Contenders make case for Pittsfield School Committee
PITTSFIELD — From declining enrollment to staff retention and facilities issues, the district has serious decisions on its plate.
As it faces them in the years ahead, they'll do so with the support of six of the seven School Committee candidates who participated in a Monday debate in Berkshire Community College's Connector Building. Voters will be asked to choose their top six among the choices during the city election on Nov. 5.
The choices include Bill Cameron, an incumbent member of the committee and a longtime local administrator; Kathy Yon, a 10-year committee member and current chairwoman; Dennis Powell, an incumbent School Committee member who also serves as president of the Berkshire County Branch of the NAACP; Alison McGee, a sixth grade special education teacher at Monument Valley Regional Middle School; Dan Elias, a longtime School Committee member and athletic coach; Tom Perrea, a retired financial advisor who previously served on the School Committee; and Mark Brazeau, a parent who would like to see more life skills taught in city classrooms.
The debate was sponsored by BCC, the Pittsfield Gazette and Pittsfield Community Television, which televised the event. Shawn Serre, the executive director for PCTV, moderated the event.
Serre tossed hard-hitting questions throughout the evening, touching on topics like the push to consolidate the county's districts into one, student retention issues surrounding school choice and the recent expansion of the district's alternative education program.
Brazeau said the county's school leaders should join to form a steering committee as a way to tackle educational issues from a united front.
Cameron, chairman of the Berkshire County Education Task Force, said school consolidation could not be achieved without first clearing serious political hurdles. Still, he said "it's the only way" that the county can provide high-quality education to students down the road.
"This is a long-term aspirational goal," he said.
To that last point, Yon agreed.
"I think it's going to take a long time for Berkshire County to get there," she said, suggesting the neighboring districts start first with shared services. "I think you have to begin slowly."
Elias said he didn't think consolidating into one countywide district is a feasible option, but "we might not have a choice at some point."
Serre asked what candidates think should be done to address the district losing students to school choice.
Powell said the city has to address that issue by retaining quality in the classrooms, and that comes through wages. Elias, too, said the city needs to spend more for educational salaries. Pittsfield previously had gained middle ground when it came to comparative salaries, but he said "we've regressed, now."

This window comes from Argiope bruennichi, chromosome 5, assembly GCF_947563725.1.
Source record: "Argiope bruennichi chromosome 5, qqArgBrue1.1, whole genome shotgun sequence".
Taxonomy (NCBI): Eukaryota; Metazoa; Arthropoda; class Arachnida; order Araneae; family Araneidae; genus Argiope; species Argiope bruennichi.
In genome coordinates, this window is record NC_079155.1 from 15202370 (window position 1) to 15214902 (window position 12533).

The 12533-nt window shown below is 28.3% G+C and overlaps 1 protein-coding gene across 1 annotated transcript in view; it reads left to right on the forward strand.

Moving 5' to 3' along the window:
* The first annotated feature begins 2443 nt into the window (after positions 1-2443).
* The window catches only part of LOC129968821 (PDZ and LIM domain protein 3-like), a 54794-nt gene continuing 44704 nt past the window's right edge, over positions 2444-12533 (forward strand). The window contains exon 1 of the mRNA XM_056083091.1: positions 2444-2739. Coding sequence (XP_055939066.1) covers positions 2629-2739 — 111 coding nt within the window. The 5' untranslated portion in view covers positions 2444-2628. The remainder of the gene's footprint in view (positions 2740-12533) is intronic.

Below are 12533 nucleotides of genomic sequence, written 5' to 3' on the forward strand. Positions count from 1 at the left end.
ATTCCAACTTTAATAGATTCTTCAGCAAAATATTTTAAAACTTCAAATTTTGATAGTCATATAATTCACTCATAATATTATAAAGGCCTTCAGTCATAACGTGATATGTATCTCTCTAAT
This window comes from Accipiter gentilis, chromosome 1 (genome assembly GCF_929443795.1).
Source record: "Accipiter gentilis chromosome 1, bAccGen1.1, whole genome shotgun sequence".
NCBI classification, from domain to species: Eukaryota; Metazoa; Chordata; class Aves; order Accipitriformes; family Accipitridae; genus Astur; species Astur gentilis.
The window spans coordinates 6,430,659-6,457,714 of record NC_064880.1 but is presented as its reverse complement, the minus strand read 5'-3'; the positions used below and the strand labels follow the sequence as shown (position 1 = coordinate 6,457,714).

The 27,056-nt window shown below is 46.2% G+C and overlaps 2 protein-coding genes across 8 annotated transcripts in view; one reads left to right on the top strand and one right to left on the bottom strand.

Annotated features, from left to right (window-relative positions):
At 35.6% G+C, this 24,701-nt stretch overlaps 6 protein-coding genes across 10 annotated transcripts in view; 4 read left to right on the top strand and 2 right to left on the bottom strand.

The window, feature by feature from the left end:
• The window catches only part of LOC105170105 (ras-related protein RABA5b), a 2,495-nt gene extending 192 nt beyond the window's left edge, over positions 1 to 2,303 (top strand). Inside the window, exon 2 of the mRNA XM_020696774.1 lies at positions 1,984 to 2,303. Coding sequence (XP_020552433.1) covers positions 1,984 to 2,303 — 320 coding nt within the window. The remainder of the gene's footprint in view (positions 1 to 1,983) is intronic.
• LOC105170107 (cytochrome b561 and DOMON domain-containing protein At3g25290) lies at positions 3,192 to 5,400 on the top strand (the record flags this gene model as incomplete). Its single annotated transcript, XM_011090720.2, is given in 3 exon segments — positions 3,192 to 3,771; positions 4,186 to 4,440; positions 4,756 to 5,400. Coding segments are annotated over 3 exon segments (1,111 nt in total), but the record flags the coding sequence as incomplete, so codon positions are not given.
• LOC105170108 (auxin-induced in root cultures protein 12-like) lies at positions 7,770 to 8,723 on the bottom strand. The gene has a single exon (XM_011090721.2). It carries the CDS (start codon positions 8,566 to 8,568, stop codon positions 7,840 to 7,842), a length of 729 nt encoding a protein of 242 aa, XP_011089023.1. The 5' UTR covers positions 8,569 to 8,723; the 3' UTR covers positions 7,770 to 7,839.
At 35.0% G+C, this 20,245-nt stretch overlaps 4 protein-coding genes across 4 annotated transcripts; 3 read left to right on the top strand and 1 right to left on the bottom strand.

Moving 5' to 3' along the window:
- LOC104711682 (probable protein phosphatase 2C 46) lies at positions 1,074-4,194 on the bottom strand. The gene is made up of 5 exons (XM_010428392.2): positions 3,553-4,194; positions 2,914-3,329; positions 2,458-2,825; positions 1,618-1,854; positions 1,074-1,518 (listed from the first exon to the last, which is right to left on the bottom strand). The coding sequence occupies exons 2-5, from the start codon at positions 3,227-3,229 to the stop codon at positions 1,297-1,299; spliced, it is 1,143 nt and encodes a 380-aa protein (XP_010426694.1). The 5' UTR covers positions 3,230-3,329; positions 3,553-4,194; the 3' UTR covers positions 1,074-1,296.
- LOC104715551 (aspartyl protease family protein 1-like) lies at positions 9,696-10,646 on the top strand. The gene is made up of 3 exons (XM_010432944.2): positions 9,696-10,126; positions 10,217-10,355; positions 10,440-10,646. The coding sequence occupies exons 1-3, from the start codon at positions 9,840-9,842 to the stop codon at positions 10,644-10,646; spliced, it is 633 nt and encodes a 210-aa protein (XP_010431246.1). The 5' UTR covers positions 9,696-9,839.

McGee said the district should also work to educate families about the benefits of placing higher-achieving students in diverse districts, where they can share their talents with their peers.
Elias and Cameron said it's important to debunk misconceptions about what is happening within the city's schools. "The open houses are a good step," Elias said.
Another way to battle the perception of Pittsfield schools as disorderly would be to launch a baccalaureate program in the city's high schools, Cameron said.
McGee said it would benefit the whole community to enhance the district's after-school offerings.
"Children with unstructured time will get unruly," she said.
Most agreed that the city should continue to maintain its own school bus fleet rather than contract out for those services. Perrea said that the committee studied the issue when he served on it previously and all the information pointed to keeping the fleet.
"If we could save money, perhaps we should privatize. I don't think that would be the case, though," he said.
Brazeau said, too, that retaining the fleet means keeping city jobs. He said he'd also like to see the city create more fleet-related jobs by hiring monitors for every school bus.
In response to a question about the alternative education program expansion, Yon said the alternative education expansion was a good investment. She said these programs serve students who might need to learn in different ways.
In an alternative setting, she said, "You're able to vary your schedule, you're able to deal with more individualized learning."
McGee said she, too, is a fan of alternative education, though she stressed the importance of hiring the right people to staff it, and in providing structured goals for its students.
Powell said alternative education serves an important role in the district, but he is also keen on keeping a close eye on the equality of the situation.
"I also want to make sure that the quality of education that students who are sent into this alternative arena is the same that students are getting in public schools," he said.
All agreed that there needs to be more diversity among the city's teaching staff.
Powell said involving more staff in the hiring process beyond the principal is the key to addressing the issue.
"Right now teachers are hired solely by principals, period ," he said. "Until we can change that scenario it's going to be very difficult to have true diversity."
Amanda Drane can be contacted at firstname.lastname@example.org, @amandadrane on Twitter, and 413-496-6296.
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